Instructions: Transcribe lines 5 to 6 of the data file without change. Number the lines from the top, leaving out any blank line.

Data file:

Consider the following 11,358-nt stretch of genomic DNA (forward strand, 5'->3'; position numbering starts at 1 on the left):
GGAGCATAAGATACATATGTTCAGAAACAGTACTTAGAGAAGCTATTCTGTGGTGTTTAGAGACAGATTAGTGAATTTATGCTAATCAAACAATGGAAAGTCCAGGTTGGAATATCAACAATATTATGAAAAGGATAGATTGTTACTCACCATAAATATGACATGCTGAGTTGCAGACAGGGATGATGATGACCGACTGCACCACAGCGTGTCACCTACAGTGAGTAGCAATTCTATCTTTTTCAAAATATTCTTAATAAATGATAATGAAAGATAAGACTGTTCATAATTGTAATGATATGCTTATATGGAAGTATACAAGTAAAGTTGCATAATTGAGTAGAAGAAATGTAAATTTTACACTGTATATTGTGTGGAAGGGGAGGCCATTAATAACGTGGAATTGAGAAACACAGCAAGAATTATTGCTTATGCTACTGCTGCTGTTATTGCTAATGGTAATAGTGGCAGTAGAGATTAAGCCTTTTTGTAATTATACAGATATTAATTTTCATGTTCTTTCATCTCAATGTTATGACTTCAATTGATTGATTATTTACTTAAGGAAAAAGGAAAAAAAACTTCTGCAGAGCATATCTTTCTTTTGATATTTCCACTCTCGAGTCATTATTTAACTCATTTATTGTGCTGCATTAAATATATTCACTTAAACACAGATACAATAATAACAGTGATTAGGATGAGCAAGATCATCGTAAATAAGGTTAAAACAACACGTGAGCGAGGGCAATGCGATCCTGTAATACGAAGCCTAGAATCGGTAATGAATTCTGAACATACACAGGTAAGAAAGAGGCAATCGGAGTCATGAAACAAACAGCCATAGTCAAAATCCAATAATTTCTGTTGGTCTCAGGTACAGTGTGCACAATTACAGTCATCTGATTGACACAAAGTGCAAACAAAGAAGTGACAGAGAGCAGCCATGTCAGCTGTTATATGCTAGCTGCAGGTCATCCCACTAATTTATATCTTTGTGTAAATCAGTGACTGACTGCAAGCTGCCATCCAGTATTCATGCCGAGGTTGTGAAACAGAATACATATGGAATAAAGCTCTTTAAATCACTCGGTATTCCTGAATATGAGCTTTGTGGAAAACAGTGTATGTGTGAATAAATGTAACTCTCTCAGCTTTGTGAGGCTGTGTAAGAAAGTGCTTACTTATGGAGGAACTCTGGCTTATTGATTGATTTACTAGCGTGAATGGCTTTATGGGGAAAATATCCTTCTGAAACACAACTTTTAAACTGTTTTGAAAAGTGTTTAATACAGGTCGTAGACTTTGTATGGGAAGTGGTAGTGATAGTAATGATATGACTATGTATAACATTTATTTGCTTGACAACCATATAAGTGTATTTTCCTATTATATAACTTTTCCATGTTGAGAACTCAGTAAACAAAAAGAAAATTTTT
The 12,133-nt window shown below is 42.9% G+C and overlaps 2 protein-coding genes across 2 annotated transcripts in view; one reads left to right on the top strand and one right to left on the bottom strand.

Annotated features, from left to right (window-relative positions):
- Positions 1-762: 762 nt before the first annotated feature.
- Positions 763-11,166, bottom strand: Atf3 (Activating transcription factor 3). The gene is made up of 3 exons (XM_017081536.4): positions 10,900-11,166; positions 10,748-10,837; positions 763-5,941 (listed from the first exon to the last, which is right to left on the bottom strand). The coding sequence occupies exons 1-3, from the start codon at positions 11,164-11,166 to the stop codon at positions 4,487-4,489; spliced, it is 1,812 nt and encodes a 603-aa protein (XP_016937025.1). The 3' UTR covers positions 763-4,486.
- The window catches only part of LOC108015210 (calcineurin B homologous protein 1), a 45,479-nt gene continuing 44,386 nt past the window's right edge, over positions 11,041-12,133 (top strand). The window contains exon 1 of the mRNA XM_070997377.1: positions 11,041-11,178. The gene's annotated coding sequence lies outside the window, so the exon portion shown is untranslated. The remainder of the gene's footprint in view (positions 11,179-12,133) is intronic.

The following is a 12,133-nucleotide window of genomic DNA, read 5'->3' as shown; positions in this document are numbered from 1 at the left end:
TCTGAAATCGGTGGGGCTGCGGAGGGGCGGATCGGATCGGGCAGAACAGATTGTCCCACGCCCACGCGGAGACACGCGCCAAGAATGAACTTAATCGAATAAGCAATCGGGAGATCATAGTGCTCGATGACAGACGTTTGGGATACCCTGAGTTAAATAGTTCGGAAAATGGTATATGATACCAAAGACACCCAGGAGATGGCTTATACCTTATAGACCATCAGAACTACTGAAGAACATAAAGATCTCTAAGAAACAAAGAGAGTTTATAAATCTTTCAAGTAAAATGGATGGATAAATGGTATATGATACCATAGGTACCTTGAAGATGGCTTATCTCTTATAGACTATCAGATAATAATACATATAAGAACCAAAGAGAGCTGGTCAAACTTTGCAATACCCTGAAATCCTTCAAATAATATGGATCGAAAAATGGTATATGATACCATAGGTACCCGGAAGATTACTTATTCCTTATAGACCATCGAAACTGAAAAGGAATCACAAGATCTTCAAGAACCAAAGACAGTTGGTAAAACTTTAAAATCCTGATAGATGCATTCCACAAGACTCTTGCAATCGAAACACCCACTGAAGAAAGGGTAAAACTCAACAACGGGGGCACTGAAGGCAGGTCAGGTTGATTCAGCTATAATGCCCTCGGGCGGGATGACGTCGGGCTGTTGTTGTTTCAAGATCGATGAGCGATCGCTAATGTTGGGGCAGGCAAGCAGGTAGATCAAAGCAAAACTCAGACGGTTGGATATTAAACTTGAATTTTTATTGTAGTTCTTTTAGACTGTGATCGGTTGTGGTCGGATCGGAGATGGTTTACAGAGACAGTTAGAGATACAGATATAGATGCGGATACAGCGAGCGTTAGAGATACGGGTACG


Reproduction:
- Positions 1-762: 762 nt before the first annotated feature.
- Positions 763-11,166, bottom strand: Atf3 (Activating transcription factor 3). The gene is made up of 3 exons (XM_017081536.4): positions 10,900-11,166; positions 10,748-10,837; positions 763-5,941 (listed from the first exon to the last, which is right to left on the bottom strand). The coding sequence occupies exons 1-3, from the start codon at positions 11,164-11,166 to the stop codon at positions 4,487-4,489; spliced, it is 1,812 nt and encodes a 603-aa protein (XP_016937025.1). The 3' UTR covers positions 763-4,486.